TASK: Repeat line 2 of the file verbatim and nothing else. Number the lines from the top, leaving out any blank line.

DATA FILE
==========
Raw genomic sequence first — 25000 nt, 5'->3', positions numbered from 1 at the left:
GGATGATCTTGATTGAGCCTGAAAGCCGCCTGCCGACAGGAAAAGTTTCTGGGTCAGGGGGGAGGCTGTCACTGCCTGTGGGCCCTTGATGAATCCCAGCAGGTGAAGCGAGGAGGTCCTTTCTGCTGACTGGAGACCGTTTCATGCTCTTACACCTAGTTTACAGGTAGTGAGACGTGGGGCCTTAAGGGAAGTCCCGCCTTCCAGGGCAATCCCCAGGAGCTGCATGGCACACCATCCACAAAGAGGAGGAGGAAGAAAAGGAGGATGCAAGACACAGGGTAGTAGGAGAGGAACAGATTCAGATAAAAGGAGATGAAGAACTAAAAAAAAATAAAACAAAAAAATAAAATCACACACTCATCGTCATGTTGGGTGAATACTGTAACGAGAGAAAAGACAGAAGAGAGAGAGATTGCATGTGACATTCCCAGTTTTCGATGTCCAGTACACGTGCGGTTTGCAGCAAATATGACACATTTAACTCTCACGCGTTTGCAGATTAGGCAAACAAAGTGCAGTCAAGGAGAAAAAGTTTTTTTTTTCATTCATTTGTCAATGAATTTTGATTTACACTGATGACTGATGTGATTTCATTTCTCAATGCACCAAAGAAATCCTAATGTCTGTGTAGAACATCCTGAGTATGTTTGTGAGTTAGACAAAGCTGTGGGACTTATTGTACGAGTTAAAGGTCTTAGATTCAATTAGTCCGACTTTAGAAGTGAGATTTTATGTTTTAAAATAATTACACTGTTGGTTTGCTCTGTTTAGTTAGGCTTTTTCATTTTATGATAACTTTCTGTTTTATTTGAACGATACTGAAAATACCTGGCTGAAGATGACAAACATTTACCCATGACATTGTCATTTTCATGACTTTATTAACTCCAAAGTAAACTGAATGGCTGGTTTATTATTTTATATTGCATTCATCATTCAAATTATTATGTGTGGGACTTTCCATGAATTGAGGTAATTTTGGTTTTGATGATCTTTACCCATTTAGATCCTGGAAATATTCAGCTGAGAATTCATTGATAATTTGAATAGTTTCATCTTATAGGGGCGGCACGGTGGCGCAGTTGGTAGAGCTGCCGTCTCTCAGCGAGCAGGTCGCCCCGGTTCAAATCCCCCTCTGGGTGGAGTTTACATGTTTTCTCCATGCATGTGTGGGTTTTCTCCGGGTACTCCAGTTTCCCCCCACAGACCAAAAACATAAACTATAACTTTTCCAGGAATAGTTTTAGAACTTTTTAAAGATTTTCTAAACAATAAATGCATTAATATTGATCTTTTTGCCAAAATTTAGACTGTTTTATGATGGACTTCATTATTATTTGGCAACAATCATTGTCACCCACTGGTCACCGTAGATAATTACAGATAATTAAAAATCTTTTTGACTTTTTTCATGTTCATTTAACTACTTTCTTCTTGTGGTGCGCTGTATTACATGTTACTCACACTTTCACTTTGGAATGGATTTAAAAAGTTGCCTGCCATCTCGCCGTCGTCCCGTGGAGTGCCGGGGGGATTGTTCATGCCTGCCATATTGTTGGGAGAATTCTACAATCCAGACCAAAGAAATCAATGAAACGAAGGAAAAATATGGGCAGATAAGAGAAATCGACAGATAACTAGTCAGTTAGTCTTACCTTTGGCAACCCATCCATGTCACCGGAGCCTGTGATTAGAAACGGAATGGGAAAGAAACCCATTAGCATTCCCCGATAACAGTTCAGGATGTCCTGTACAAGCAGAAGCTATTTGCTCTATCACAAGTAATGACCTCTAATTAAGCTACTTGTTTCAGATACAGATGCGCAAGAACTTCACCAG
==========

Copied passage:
GGATGATCTTGATTGAGCCTGAAAGCCGCCTGCCGACAGGAAAAGTTTCTGGGTCAGGGGGGAGGCTGTCACTGCCTGTGGGCCCTTGATGAATCCCAGCAGGTGAAGCGAGGAGGTCCTTTCTGCTGACTGGAGACCGTTTCATGCTCTTACACCTAGTTTACAGGTAGTGAGACGTGGGGCCTTAAGGGAAGTCCCGCCTTCCAGGGCAATCCCCAGGAGCTGCATGGCACACCATCCACAAAGAGGAGGAGGAAGAAAAGGAGGATGCAAGACACAGGGTAGTAGGAGAGGAACAGATTCAGATAAAAGGAGATGAAGAACTAAAAAAAAATAAAACAAAAAAATAAAATCACACACTCATCGTCATGTTGGGTGAATACTGTAACGAGAGAAAAGACAGAAGAGAGAGAGATTGCATGTGACATTCCCAGTTTTCGATGTCCAGTACACGTGCGGTTTGCAGCAAATATGACACATTTAACTCTCACGCGTTTGCAGATTAGGCAAACAAAGTGCAGTCAAGGAGAAAAAGTTTTTTTTTTCATTCATTTGTCAATGAATTTTGATTTACACTGATGACTGATGTGATTTCATTTCTCAATGCACCAAAGAAATCCTAATGTCTGTGTAGAACATCCTGAGTATGTTTGTGAGTTAGACAAAGCTGTGGGACTTATTGTACGAGTTAAAGGTCTTAGATTCAATTAGTCCGACTTTAGAAGTGAGATTTTATGTTTTAAAATAATTACACTGTTGGTTTGCTCTGTTTAGTTAGGCTTTTTCATTTTATGATAACTTTCTGTTTTATTTGAACGATACTGAAAATACCTGGCTGAAGATGACAAACATTTACCCATGACATTGTCATTTTCATGACTTTATTAACTCCAAAGTAAACTGAATGGCTGGTTTATTATTTTATATTGCATTCATCATTCAAATTATTATGTGTGGGACTTTCCATGAATTGAGGTAATTTTGGTTTTGATGATCTTTACCCATTTAGATCCTGGAAATATTCAGCTGAGAATTCATTGATAATTTGAATAGTTTCATCTTATAGGGGCGGCACGGTGGCGCAGTTGGTAGAGCTGCCGTCTCTCAGCGAGCAGGTCGCCCCGGTTCAAATCCCCCTCTGGGTGGAGTTTACATGTTTTCTCCATGCATGTGTGGGTTTTCTCCGGGTACTCCAGTTTCCCCCCACAGACCAAAAACATAAACTATAACTTTTCCAGGAATAGTTTTAGAACTTTTTAAAGATTTTCTAAACAATAAATGCATTAATATTGATCTTTTTGCCAAAATTTAGACTGTTTTATGATGGACTTCATTATTATTTGGCAACAATCATTGTCACCCACTGGTCACCGTAGATAATTACAGATAATTAAAAATCTTTTTGACTTTTTTCATGTTCATTTAACTACTTTCTTCTTGTGGTGCGCTGTATTACATGTTACTCACACTTTCACTTTGGAATGGATTTAAAAAGTTGCCTGCCATCTCGCCGTCGTCCCGTGGAGTGCCGGGGGGATTGTTCATGCCTGCCATATTGTTGGGAGAATTCTACAATCCAGACCAAAGAAATCAATGAAACGAAGGAAAAATATGGGCAGATAAGAGAAATCGACAGATAACTAGTCAGTTAGTCTTACCTTTGGCAACCCATCCATGTCACCGGAGCCTGTGATTAGAAACGGAATGGGAAAGAAACCCATTAGCATTCCCCGATAACAGTTCAGGATGTCCTGTACAAGCAGAAGCTATTTGCTCTATCACAAGTAATGACCTCTAATTAAGCTACTTGTTTCAGATACAGATGCGCAAGAACTTCACCAG